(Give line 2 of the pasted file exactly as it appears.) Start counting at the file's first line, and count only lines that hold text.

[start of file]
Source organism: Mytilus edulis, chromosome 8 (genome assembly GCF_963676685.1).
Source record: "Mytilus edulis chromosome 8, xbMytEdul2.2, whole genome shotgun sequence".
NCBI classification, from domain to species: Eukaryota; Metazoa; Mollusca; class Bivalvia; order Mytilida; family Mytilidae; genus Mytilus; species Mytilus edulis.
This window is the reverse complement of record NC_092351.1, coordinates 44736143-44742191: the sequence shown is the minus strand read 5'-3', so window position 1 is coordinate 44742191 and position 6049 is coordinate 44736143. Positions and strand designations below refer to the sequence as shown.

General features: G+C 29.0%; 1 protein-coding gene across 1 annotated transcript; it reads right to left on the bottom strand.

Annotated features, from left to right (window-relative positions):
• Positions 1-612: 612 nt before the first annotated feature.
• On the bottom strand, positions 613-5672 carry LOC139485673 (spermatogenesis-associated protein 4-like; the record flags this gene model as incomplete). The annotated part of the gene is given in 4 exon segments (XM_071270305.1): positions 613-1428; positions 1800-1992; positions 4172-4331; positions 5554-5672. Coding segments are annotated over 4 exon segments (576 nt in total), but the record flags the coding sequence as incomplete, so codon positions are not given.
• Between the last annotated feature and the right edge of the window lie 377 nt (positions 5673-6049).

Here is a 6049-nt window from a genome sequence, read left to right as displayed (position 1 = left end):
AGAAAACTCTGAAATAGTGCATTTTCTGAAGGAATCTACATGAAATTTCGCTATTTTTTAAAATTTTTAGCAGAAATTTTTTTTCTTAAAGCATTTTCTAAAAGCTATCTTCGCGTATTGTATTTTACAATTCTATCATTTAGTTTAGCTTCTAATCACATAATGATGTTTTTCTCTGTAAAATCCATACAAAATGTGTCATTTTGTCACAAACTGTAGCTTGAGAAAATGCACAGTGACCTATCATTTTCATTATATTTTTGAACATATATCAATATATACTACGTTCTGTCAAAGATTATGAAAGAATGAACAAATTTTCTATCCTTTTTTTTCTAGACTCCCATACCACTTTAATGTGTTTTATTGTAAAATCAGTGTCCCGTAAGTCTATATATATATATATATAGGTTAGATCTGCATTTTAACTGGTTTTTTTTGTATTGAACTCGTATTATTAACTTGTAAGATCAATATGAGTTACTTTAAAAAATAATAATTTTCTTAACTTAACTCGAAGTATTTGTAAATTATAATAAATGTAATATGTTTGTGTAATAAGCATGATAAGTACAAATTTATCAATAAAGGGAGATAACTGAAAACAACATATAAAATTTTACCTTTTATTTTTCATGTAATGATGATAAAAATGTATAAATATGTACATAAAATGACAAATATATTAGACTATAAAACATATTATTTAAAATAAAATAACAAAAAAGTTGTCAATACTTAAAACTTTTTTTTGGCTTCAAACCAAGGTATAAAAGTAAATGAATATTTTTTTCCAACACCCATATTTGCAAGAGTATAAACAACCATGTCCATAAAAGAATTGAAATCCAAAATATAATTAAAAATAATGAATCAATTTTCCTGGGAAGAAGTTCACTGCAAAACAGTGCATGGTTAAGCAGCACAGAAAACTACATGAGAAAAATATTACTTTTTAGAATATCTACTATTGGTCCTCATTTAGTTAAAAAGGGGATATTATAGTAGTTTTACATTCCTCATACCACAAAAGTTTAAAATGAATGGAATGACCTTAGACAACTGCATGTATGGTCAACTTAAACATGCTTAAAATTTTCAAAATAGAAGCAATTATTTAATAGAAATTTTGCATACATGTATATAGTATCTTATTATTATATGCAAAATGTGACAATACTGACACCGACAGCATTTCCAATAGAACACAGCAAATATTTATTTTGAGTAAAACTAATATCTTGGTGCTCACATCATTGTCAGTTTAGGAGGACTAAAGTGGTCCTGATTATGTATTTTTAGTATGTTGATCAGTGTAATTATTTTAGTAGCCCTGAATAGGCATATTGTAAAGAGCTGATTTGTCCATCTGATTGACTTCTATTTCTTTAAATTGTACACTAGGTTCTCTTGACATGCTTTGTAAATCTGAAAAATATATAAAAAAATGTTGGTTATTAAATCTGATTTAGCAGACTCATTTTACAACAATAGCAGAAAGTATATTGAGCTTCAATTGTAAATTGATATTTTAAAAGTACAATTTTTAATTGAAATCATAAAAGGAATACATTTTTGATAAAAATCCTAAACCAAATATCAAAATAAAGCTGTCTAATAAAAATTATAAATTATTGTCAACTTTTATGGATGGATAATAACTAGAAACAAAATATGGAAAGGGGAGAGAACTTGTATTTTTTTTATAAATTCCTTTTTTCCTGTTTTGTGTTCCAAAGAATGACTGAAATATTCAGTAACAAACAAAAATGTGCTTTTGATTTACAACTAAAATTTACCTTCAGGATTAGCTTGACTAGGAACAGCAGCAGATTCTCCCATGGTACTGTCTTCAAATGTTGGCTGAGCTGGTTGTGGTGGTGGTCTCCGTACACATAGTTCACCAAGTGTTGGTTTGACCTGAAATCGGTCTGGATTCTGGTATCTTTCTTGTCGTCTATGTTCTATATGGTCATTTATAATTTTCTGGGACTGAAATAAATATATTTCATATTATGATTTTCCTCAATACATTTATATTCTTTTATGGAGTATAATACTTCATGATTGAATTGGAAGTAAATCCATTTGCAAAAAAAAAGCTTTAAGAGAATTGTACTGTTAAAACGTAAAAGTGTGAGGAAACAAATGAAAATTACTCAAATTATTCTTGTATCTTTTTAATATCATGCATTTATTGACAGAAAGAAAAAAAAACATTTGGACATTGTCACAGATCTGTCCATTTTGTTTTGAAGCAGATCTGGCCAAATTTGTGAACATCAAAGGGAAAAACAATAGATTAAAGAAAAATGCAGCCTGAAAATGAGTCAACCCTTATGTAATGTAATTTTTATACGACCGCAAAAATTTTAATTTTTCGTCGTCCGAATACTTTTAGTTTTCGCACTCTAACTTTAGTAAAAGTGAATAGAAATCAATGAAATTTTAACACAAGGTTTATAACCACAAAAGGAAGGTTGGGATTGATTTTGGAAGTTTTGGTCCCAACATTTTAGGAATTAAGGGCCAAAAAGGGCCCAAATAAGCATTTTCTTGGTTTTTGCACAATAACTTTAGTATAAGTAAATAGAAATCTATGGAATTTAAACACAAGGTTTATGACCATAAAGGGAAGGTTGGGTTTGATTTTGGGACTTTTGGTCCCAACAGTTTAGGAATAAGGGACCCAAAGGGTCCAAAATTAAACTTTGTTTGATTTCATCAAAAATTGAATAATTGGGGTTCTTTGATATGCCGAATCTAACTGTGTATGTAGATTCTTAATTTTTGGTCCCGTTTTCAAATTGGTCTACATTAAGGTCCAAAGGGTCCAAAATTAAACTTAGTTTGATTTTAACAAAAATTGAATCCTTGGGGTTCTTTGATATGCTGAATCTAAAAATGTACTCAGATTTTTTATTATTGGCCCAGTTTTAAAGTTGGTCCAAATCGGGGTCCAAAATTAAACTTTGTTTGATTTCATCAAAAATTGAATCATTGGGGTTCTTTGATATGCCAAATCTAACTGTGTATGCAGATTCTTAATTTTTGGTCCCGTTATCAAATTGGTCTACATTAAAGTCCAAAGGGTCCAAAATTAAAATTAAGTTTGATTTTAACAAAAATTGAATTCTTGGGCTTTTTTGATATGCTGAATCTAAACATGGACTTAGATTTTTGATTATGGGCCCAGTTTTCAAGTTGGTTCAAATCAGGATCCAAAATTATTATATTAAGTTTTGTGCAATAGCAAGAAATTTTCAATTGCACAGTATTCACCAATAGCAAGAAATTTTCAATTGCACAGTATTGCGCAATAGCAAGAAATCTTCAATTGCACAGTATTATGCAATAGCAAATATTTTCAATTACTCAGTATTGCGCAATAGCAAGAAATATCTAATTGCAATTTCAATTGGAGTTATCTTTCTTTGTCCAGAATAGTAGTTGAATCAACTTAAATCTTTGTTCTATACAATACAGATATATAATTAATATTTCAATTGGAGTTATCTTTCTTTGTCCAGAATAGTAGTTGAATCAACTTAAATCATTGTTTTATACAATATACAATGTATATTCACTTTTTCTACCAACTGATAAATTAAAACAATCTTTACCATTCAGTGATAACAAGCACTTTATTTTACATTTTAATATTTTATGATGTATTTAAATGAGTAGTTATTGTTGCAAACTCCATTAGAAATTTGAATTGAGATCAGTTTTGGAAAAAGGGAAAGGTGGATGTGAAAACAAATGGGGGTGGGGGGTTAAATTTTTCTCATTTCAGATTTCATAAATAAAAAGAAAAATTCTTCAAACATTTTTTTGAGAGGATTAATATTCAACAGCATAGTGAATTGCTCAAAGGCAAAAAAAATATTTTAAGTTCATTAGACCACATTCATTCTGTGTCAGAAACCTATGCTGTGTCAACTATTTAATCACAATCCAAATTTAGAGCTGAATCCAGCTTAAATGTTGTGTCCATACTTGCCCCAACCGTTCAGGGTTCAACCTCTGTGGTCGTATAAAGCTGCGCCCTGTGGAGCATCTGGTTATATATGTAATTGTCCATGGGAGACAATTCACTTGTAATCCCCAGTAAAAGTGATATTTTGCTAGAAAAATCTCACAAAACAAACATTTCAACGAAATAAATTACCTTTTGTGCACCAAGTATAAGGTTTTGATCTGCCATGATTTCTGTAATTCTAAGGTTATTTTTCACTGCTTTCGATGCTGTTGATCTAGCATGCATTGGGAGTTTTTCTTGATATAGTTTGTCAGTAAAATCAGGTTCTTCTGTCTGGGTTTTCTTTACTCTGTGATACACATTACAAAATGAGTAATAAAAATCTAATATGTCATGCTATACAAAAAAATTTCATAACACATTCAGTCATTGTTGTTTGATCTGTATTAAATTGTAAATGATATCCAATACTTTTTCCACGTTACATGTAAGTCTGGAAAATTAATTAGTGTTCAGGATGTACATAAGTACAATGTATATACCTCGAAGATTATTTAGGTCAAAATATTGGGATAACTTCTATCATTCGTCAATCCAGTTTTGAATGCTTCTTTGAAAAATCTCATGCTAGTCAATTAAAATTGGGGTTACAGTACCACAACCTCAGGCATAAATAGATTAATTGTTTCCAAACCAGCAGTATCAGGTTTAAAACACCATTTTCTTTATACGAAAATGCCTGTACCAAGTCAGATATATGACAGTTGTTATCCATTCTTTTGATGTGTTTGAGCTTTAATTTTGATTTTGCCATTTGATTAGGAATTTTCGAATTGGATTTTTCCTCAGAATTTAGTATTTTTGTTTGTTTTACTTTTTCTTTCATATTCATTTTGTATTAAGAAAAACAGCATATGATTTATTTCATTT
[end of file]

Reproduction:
Source record: "Mytilus edulis chromosome 8, xbMytEdul2.2, whole genome shotgun sequence".